The first step duringa fat transfer is isolating and removing the fat from the donor area. This is typically done using a syringe which has a large-bore needle, although the fat can also be withdrawn using a liposuction cannula. Liposuction is a very popular procedure and most people who elect to have a fat transfer take advantage of the opportunity during liposuction surgery to re-purpose the excess fat removed and then inject it to another area of the body.
However, there are several liposuction fat transfer methods. Some of the most common include Tumescent Liposuction, Laser-assisted Liposuction, TickleLipo, Water-assisted Liposuction and Custom Acoustic Liposuction. Tumescent liposuction is one of the most reliable methods of liposuction available. It derives its name from the large amount of fluids injected during the procedure. The fluids cause the tissues to swell, or tumesce, which affords the surgeon better control while reducing the amount of bleeding and pain. Once the tissues are swollen, the surgeon uses a cannula to suck out the fat cells, remove the excess fat and contour nearly any area of the body.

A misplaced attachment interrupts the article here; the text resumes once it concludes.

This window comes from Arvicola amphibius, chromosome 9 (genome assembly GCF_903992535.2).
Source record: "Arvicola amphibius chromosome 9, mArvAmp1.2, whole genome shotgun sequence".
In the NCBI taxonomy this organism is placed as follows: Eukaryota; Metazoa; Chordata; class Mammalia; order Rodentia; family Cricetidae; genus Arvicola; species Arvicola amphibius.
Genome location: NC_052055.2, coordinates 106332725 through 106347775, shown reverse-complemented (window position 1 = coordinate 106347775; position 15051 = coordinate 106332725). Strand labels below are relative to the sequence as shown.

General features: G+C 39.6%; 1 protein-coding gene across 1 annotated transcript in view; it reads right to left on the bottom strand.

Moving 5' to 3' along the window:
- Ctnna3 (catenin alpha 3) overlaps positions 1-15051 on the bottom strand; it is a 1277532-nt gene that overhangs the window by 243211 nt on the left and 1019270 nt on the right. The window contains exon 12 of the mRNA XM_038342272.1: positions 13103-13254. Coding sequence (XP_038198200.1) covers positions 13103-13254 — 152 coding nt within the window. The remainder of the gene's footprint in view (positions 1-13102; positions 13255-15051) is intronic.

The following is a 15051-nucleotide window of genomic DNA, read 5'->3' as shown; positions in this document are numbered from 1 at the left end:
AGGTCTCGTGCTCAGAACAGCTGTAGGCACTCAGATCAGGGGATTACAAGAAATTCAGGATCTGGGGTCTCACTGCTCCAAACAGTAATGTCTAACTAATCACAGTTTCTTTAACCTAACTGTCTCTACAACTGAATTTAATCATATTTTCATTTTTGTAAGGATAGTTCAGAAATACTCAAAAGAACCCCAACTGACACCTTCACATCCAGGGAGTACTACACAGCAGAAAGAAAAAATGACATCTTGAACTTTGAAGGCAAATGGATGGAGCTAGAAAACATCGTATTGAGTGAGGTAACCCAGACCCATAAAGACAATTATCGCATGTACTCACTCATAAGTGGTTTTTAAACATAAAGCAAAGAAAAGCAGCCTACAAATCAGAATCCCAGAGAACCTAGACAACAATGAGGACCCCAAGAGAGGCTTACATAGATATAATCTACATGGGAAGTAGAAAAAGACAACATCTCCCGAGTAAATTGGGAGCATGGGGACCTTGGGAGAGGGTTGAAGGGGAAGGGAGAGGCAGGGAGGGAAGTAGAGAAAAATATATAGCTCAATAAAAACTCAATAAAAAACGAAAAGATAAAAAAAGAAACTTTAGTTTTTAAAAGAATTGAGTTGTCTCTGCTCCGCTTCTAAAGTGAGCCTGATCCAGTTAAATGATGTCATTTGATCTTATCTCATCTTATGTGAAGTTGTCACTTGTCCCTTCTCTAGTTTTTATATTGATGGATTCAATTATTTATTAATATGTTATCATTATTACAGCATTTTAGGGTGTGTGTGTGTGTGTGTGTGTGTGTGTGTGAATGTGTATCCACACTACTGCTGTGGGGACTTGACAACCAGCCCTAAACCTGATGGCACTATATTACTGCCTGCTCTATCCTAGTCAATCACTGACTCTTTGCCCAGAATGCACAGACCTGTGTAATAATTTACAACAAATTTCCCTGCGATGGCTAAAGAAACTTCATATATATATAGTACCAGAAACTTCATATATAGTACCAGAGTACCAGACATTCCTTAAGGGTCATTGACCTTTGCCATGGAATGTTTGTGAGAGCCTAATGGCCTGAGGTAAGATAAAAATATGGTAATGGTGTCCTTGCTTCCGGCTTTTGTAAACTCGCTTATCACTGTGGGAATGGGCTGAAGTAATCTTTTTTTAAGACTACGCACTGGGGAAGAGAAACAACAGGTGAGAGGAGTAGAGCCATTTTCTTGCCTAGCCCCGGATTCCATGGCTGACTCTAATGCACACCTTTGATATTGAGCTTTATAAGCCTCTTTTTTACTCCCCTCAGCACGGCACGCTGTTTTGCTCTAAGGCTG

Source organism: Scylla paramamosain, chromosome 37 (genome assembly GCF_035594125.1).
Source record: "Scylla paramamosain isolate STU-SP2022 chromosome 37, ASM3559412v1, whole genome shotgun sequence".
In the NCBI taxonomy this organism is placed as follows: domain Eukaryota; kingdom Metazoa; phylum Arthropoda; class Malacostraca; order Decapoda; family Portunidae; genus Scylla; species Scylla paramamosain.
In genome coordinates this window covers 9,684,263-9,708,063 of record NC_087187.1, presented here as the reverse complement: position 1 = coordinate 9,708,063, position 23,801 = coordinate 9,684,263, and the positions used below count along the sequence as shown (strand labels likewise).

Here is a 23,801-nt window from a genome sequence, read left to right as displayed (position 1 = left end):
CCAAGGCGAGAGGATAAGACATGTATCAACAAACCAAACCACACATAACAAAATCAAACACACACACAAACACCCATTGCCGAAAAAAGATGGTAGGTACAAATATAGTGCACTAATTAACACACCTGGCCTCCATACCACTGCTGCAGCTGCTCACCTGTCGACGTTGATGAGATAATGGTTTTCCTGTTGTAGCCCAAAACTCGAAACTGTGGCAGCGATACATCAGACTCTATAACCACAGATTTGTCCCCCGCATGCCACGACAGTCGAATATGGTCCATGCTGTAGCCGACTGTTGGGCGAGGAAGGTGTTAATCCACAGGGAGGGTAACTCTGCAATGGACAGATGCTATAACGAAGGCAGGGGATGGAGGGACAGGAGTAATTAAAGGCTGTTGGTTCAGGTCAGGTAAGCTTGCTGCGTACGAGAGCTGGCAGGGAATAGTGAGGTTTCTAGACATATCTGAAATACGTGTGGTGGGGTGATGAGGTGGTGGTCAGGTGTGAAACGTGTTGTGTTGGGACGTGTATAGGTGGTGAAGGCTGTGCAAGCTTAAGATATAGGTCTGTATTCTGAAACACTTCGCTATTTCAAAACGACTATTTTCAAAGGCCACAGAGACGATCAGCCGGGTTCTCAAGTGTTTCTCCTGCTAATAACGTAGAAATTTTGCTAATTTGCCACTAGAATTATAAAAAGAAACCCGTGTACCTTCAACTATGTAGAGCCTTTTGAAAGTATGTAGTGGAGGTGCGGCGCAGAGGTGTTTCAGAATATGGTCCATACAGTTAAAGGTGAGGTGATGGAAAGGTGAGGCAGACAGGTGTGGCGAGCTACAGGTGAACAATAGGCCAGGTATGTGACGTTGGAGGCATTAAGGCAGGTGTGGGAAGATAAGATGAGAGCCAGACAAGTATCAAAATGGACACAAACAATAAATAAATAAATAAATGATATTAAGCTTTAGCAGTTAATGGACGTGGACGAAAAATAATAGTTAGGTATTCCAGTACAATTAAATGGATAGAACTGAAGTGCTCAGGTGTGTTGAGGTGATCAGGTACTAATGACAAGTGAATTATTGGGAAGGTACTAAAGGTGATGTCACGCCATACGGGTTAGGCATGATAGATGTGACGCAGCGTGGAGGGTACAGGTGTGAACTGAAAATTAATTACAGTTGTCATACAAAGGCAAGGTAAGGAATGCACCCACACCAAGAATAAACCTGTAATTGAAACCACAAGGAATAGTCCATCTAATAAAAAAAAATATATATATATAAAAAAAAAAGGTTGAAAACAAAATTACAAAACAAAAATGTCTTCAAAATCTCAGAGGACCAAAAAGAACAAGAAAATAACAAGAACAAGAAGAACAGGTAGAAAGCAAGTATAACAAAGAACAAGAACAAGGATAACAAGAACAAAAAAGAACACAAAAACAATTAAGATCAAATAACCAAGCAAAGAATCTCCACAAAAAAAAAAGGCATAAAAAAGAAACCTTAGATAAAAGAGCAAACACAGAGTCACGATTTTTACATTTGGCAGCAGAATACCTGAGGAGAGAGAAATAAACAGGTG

Laser-assisted liposuction is pretty much the same as regular tumescent liposuction, except that it utilizes a special medical-grade laser to break down the fat before removing it. The use of laser makes this procedure more expensive than the other types of liposuction. Moreover there has been debate as to the use of laser per se, so it would be best to consult your surgeon about the prospects of combining laser-assisted liposuction procedure with a fat transfer procedure.
Water-assisted liposuction uses high-pressure water jets to wash the fat cells before extracting the fat while leaving the surrounding tissues intact. This increases the purity of the fat removed and helps the body recover faster. Water-assisted liposuction is often used in conjunction with fat transfers because of the high-quality, soluble fat that surgeons are able to remove using this technique.